Haitian demographics and mortality

by on January 15, 2010 at 1:33 pm in Current Affairs | Permalink

“Something like 40 to 50 percent of the population of Port-au-Prince is kids,” he said. “Kids are much more fragile – a 30-pound block of a wall that would only seriously injure an adult will kill a child. They die much more rapidly of dehydration, of loss of blood, of shock. An infection will cause explosive diarrhea, which can kill a trapped child. Everything about this is devastatingly worse for kids than for adults.”

That's Dr. Irwin Redlener from Columbia University and the full story is here.

1 Neal January 15, 2010 at 2:29 pm

With Haiti’s current state* of food, water, shelter, and medical supplies and treatment, wouldn’t a “serious” injury still be a likely death sentence? I’m not contesting that these conditions are worse for children, but perhaps the difference is not so great as it might seem at first blush.

*i.e., complete and utter lack

2 figleaf January 16, 2010 at 2:09 am

Too it’s worth remembering that the State Department plus numerous conservative and liberal aid agencies say a sizable number of children under the age of 15 in Port-au-Prince are away from their rural families in what boils down to involuntary domestic servitude to middle- and lower-class families. It’s not good.

Felix Salmon has a timely post reminding people that if they’re motivated to donate to NGOs they should donate with as few encumbrances as possible. For instance he says the Red Cross still has nearly half a billion dollars they can spend only on the Indian Ocean tsunami of 2004… money that surely might be more useful to Haiti now. Similarly with Doctors Without Borders may have received enough Haiti-specific donations to fund a decade’s worth of relief. (This didn’t stop me from donating, by the way. I just didn’t encumber it.)

If one does wish to direct spending specifically to the country one might do worse than to help overstuff the budgets of reputable child-oriented NGOs with earmarked-for-Haiti funding.



3 Acne Scar Treatment June 19, 2010 at 12:28 pm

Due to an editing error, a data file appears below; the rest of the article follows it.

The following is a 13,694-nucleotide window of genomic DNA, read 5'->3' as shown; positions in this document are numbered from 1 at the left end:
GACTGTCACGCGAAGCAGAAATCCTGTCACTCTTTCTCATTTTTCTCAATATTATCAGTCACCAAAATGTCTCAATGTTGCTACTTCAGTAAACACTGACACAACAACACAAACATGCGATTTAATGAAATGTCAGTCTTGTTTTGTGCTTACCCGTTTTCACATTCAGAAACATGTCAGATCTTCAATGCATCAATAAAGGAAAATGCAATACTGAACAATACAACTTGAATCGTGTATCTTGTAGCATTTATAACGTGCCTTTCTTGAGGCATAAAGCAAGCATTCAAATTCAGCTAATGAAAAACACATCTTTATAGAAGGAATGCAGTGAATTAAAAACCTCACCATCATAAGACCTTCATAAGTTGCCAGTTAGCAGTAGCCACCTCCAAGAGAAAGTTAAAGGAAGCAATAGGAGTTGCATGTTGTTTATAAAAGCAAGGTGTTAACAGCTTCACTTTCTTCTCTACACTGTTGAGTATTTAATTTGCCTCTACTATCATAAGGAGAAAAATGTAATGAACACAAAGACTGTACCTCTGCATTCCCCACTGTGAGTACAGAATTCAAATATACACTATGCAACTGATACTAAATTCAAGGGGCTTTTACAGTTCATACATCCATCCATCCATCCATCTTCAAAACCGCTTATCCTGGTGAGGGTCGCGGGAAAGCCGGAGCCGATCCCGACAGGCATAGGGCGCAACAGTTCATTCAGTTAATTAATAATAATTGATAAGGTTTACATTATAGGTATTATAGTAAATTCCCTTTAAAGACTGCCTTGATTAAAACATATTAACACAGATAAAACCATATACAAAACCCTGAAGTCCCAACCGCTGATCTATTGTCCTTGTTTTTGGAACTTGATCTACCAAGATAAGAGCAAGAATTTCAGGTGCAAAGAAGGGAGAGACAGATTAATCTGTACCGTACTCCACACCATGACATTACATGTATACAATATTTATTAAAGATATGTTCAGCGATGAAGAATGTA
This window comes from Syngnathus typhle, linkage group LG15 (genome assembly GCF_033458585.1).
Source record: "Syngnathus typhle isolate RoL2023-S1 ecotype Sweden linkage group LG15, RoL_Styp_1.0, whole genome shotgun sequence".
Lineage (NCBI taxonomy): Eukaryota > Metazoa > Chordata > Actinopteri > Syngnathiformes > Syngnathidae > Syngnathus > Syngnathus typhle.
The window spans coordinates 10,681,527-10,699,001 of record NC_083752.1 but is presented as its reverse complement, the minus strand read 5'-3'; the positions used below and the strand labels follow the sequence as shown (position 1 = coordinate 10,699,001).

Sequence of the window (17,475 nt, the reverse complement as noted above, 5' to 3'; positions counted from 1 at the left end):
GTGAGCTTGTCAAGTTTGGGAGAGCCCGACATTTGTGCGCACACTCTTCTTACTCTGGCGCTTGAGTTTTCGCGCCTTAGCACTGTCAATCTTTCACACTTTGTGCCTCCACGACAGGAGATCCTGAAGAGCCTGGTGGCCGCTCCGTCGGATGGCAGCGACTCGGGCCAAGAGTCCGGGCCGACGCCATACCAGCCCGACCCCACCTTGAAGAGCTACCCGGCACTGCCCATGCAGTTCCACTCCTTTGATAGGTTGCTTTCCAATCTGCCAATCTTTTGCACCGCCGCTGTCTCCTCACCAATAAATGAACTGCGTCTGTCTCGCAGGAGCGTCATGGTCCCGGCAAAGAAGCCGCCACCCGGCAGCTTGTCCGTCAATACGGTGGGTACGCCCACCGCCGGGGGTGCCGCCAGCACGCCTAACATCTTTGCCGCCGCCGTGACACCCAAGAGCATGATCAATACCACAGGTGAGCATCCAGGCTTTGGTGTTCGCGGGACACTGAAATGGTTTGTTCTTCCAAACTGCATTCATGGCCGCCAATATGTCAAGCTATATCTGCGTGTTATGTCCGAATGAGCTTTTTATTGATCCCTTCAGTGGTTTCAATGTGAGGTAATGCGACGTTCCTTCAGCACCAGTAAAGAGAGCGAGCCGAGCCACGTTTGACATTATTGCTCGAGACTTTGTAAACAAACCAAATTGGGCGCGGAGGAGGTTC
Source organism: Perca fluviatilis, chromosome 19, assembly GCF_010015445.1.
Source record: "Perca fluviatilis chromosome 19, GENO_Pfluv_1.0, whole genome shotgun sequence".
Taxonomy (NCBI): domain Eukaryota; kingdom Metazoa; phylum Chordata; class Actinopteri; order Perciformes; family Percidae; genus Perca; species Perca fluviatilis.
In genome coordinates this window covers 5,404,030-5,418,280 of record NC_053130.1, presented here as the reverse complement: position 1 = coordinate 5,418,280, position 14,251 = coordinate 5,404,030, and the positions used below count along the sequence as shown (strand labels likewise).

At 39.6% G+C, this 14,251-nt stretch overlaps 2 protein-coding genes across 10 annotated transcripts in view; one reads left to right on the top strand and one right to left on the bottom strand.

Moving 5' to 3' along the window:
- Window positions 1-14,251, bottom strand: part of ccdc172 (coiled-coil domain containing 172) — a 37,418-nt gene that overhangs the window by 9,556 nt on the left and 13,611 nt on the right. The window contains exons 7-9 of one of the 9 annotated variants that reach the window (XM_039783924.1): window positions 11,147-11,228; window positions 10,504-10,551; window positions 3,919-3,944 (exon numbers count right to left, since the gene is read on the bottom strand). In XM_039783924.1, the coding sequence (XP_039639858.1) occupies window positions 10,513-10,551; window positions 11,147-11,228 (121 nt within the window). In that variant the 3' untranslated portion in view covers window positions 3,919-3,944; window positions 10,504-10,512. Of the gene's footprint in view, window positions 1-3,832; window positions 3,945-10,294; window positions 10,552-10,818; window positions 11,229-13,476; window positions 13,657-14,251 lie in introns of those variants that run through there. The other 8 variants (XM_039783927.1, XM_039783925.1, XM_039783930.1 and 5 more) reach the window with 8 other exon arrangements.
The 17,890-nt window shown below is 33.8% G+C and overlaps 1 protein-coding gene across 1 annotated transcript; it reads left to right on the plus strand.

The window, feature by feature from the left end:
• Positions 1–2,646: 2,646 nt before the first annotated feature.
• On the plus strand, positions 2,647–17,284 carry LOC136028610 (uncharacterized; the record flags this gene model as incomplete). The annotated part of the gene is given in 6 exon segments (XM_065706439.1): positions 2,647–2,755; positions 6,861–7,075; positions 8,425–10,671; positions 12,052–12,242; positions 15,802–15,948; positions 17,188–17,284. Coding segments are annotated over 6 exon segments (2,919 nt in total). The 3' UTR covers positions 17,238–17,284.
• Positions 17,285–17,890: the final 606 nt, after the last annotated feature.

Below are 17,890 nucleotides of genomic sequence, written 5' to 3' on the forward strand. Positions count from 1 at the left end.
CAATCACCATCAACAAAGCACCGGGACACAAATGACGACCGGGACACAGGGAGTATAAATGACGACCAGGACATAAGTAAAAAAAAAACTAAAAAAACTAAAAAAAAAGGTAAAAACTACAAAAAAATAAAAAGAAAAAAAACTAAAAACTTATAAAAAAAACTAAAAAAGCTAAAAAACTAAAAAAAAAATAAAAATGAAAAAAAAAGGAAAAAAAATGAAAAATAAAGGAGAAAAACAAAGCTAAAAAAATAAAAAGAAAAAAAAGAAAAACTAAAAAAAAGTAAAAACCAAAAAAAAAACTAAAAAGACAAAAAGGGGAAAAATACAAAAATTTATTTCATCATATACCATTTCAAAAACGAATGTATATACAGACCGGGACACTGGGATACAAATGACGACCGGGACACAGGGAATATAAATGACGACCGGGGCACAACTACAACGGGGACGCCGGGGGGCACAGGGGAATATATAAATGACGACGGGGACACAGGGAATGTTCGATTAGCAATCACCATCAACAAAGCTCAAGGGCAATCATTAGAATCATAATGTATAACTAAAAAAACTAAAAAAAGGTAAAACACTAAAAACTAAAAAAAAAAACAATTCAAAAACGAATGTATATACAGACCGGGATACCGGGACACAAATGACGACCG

Very it’s well worth recalling the fact that Express Department and also several subdued in addition to liberal aid specialists point out a sizable variety of infants younger than fifteen throughout Port-au-Prince are usually from the the farm family members in just what amounts to automatic family servitude to be able to middle- and also lower-class people. It’s not really very good.

If one can need to one on one spending exclusively on the region a person could accomplish a whole lot worse rather than assist full your costs of reputable child-oriented NGOs having earmarked-for-Haiti money.

4 Walkin Bath August 23, 2010 at 7:26 am

For instance he says the Red Cross still has nearly half a billion dollars they can spend only on the Indian Ocean tsunami of 2004… money that surely might be more useful to Haiti now.

5 Internet Marketing Company October 2, 2010 at 8:07 am

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6 Leo Cabral October 29, 2010 at 5:39 am

These is not only that demography can be exciting, but also highlight how population trends and issues affects the well-being of us all, says Carl Haub, senior demographer at PRB.Fertility, mortality, and migration along with other demographic issues play a major role in determining what kind of opportunities and challenges people face in their communities and countries.

7 Timothy Cassell November 11, 2010 at 4:31 am

Usually I do not post on articles, This entry gives the average annual number of deaths during a year per 1,000 population at midyear; also known as crude death rate….Thanks, really nice article.

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